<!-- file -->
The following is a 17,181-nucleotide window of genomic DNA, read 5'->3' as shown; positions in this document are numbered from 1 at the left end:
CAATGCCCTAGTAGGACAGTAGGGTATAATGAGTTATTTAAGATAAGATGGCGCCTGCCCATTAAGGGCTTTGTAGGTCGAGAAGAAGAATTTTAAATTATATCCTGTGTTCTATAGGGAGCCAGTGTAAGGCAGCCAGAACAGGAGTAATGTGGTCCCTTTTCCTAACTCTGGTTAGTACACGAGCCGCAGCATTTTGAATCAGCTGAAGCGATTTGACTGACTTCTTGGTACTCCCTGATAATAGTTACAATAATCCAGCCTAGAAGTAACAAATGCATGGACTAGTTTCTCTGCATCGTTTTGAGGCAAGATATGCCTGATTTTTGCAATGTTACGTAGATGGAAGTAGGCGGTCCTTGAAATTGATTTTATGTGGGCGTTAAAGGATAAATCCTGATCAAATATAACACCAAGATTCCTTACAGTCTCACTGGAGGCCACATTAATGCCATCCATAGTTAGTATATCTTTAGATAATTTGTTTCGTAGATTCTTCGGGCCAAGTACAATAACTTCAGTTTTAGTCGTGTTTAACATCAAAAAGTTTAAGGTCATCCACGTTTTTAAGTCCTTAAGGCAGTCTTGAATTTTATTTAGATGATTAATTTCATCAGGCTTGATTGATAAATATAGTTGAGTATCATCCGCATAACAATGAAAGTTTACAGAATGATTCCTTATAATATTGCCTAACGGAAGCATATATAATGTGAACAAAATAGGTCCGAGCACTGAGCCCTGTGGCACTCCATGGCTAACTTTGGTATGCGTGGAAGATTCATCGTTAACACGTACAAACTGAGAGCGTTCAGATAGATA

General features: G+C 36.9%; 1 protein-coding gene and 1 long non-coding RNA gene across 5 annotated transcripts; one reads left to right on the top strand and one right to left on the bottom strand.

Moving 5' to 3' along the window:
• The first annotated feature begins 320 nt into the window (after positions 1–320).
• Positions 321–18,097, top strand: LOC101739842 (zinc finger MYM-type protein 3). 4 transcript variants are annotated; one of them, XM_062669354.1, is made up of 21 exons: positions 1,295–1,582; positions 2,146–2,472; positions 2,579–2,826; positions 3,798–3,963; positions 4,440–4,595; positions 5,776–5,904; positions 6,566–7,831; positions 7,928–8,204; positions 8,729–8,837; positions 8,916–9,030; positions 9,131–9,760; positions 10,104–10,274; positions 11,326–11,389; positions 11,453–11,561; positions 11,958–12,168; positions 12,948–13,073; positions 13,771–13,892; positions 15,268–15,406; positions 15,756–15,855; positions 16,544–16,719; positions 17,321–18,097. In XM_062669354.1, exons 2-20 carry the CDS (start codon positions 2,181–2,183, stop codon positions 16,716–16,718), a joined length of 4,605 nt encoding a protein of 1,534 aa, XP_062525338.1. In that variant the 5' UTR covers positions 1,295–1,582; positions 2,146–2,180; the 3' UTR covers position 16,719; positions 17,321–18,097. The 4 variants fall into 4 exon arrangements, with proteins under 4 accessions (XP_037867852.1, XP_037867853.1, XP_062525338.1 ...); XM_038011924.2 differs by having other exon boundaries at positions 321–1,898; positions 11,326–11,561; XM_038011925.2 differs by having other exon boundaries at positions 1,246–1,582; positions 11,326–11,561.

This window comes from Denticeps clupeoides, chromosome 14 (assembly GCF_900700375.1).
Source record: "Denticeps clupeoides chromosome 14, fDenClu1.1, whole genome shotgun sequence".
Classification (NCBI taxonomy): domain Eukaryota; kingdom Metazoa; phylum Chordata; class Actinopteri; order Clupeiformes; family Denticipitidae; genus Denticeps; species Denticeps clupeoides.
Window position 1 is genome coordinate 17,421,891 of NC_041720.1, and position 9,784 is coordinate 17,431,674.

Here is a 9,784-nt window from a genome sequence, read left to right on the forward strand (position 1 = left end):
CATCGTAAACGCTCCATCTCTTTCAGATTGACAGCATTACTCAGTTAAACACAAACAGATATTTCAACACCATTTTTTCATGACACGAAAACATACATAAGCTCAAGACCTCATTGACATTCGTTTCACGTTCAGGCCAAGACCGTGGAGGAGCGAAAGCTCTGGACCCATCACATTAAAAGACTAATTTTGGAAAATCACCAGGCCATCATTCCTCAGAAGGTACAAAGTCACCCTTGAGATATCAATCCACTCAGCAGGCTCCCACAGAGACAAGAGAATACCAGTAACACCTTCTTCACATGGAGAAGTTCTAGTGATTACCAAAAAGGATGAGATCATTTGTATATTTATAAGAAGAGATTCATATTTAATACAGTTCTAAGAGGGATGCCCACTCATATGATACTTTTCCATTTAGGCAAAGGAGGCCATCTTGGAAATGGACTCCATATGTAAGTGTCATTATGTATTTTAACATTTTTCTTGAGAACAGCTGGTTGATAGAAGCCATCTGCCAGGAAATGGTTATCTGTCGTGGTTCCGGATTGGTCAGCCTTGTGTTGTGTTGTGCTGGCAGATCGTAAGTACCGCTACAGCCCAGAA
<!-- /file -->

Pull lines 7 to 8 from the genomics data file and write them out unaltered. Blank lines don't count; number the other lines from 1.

This window comes from Denticeps clupeoides, chromosome 14 (assembly GCF_900700375.1).
Source record: "Denticeps clupeoides chromosome 14, fDenClu1.1, whole genome shotgun sequence".